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working without a private instructor

Discussion in 'Ask Patrick Neher [Archive]' started by andJustice4all, Jun 25, 2013.

  1. andJustice4all


    Jun 25, 2013
    Hi! I'm new to the site, so I apologize if I'm doing something completely wrong here..... :confused:
    I was just wondering - I can't afford a private teacher, but I've been playing orchestral bass for 5 years now, and jazz bass for 4 years. I was taught the basics and have learned more advanced technique through my public school's music teacher and various smaller group settings. In addition, I've worked outside of school with Simandl method books and whatever else I can find. Do you have any tips for practicing and improving on my own? I'm a junior in high school, and I haven't ever even played a solo concert or worked with a private instructor, but I am passionate about my music, have been told that I am rather advanced (yes, by people other than my parents), and I'm willing to work hard. I really want to be prepared for college auditions when the time comes, because it's my dream to tour with a renowned orchestra or become a professional music therapist. So yeah, any tips on excercizes, techniques, books to work from, etc? Any help is really appreciated.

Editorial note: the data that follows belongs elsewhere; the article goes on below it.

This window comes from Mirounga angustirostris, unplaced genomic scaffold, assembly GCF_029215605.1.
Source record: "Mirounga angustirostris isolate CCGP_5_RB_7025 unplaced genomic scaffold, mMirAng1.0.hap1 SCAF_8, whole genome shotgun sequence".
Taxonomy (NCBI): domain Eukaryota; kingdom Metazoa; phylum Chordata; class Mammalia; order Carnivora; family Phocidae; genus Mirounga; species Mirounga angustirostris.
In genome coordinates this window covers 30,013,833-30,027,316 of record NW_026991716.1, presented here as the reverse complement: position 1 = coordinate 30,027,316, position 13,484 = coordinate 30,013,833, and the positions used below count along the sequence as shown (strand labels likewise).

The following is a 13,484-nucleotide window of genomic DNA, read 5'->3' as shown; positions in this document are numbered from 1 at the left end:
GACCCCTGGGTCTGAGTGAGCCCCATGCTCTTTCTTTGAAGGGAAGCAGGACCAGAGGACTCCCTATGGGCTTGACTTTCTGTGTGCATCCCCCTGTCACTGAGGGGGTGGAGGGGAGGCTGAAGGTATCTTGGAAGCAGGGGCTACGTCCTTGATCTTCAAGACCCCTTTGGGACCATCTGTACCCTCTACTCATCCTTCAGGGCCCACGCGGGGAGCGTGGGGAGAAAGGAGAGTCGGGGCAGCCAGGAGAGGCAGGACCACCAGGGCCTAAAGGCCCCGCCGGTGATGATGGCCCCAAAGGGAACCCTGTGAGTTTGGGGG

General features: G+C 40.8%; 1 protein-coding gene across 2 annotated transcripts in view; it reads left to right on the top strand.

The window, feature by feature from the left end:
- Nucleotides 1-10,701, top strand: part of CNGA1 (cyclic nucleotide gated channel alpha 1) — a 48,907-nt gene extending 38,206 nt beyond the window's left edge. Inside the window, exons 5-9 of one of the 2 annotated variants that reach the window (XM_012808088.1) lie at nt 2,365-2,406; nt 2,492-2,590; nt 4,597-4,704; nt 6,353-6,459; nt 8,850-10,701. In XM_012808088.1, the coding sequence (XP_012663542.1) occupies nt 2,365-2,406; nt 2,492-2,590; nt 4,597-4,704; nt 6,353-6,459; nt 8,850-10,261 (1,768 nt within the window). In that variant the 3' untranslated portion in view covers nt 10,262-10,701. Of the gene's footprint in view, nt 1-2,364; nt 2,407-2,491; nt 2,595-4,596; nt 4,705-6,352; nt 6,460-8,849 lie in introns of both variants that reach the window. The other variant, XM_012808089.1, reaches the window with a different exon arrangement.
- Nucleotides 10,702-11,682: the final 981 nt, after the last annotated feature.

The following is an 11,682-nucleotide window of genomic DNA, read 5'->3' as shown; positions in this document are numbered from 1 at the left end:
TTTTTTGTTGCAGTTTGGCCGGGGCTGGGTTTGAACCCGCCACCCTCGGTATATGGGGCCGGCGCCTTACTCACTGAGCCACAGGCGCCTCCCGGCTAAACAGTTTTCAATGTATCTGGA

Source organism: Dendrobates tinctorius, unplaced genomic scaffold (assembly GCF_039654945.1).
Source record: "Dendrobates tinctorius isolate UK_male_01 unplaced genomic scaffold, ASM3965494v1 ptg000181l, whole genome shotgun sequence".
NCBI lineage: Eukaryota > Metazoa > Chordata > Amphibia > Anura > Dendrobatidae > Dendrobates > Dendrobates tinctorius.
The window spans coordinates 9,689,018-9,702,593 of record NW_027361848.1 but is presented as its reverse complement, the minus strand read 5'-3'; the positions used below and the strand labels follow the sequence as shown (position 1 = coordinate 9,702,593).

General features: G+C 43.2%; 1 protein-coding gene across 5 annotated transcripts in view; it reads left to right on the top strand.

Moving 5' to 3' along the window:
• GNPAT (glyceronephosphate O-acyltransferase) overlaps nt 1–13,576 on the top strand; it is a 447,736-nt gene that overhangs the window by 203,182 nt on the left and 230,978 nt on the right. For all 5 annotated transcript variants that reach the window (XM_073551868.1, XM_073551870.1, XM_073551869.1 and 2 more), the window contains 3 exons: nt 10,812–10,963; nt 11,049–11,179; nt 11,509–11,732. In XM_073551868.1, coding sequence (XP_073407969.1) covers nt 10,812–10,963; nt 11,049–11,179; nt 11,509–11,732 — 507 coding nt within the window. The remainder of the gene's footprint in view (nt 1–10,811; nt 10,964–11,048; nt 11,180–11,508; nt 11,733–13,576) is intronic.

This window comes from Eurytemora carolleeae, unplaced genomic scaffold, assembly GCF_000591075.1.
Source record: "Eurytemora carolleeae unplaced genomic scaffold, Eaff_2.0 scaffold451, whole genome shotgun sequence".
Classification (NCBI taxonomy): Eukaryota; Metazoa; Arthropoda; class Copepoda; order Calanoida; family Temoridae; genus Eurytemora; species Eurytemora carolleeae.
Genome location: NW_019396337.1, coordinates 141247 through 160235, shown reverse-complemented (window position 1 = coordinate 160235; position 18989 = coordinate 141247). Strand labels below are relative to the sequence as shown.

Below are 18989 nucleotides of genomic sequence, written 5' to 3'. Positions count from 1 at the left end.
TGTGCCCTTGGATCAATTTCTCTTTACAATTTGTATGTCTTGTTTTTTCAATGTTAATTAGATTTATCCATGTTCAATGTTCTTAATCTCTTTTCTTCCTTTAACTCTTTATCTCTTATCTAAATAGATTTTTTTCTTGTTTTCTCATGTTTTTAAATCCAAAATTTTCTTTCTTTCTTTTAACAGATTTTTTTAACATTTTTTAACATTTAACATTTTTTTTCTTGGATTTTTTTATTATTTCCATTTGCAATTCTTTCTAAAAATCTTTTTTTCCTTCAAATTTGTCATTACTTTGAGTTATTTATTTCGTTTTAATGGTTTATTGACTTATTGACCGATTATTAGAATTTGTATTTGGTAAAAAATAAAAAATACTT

2. PNeher


    Mar 31, 2005
    Bellingham, WA
    Seems to me that you are ready for a private instructor. You know you want to be the best possible that you can be, and like most people you realize a well-trained opinion is often needed to make "the leap" to the next level of ability. I cannot stress enough how important private lessons were to my musical development and my personal development. I became a teacher to share that and to allow others to excel beyond their perceived abilities. So... yes, get a teacher! (I am available BTW, on LessonFace.com)

    On your own, if you established a clear and dedicated methodology to practice and setting goals, challenging cognition, and providing live performance opportunities for yourself, you CAN excel. I do it still (I believe), but I established methods of practice, etc., with the help of mentors/teachers. One always needs the perspective of others to progress. (I'm pretty sure about that) Drop me a PM and we'll continue the discussion. Perhaps you will take the plunge ... ?
  3. Gavin Fogel

    Gavin Fogel

    Nov 13, 2014
    Get the f simandl. It is hell. Do every exercise and master the fingerboard. The next thing you need to do is get a concerto maybe, the cappuzi in f major, I don't know your skill level. Remember some rules when work through the capuzzi.

    1.) You are probably wrong, so pay attention closer

    2.) Is this the best possible finger you could have?

    3.) Move your contact point up when you get up into thumb position

    Also, work on indepent finger strength, trust me this will help. It will. A lot. Do it. Get them strong hands.

    Good luck!